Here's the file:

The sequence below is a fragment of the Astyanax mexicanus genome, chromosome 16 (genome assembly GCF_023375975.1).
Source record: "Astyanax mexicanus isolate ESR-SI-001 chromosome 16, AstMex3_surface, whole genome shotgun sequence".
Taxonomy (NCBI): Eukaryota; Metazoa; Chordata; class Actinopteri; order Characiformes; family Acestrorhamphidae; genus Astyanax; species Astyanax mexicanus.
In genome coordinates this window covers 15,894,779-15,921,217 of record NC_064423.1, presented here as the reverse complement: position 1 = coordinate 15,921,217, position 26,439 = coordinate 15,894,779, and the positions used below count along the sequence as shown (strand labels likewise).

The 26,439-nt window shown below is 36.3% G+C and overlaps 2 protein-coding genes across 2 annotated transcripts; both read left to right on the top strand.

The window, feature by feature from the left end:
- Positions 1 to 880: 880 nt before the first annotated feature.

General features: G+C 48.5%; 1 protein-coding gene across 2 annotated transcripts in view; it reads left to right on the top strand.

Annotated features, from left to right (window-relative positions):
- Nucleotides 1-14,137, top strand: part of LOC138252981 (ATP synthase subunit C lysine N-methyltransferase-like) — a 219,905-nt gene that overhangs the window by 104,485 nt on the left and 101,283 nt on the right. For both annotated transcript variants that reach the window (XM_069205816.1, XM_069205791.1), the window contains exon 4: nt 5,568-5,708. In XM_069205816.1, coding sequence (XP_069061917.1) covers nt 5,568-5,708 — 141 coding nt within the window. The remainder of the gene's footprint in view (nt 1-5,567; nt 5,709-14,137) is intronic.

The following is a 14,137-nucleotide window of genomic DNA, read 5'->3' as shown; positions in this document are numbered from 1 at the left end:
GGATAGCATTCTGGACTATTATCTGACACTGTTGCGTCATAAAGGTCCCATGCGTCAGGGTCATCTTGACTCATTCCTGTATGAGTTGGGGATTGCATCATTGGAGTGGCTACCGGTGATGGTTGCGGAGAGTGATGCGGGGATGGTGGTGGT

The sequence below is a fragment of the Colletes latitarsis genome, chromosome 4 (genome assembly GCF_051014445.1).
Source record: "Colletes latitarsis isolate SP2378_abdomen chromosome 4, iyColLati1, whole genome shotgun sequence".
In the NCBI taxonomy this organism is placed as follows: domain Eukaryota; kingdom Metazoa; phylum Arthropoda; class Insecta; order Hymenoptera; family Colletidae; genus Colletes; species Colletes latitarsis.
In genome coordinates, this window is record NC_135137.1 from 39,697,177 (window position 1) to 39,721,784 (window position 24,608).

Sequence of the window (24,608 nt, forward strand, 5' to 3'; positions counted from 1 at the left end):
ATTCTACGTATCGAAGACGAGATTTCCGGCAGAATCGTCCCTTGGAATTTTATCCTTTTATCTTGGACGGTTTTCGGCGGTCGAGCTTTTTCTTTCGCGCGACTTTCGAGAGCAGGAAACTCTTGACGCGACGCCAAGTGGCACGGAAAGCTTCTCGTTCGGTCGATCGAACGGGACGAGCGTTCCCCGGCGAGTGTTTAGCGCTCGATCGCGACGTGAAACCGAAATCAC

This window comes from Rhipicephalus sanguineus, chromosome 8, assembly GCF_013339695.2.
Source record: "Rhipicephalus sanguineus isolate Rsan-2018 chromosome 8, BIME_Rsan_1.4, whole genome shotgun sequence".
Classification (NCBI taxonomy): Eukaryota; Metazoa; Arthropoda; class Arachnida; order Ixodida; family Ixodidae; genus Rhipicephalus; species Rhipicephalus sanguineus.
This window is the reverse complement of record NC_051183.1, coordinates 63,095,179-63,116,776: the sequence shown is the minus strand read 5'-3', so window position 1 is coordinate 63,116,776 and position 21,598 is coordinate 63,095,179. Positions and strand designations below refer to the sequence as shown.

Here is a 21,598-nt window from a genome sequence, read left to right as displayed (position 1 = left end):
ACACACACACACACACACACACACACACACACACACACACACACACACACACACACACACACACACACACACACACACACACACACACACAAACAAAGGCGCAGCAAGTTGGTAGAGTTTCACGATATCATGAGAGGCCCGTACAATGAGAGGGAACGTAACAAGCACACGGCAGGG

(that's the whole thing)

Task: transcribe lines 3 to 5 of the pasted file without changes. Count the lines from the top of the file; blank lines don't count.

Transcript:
Taxonomy (NCBI): Eukaryota; Metazoa; Chordata; class Actinopteri; order Characiformes; family Acestrorhamphidae; genus Astyanax; species Astyanax mexicanus.
In genome coordinates this window covers 15,894,779-15,921,217 of record NC_064423.1, presented here as the reverse complement: position 1 = coordinate 15,921,217, position 26,439 = coordinate 15,894,779, and the positions used below count along the sequence as shown (strand labels likewise).

The 26,439-nt window shown below is 36.3% G+C and overlaps 2 protein-coding genes across 2 annotated transcripts; both read left to right on the top strand.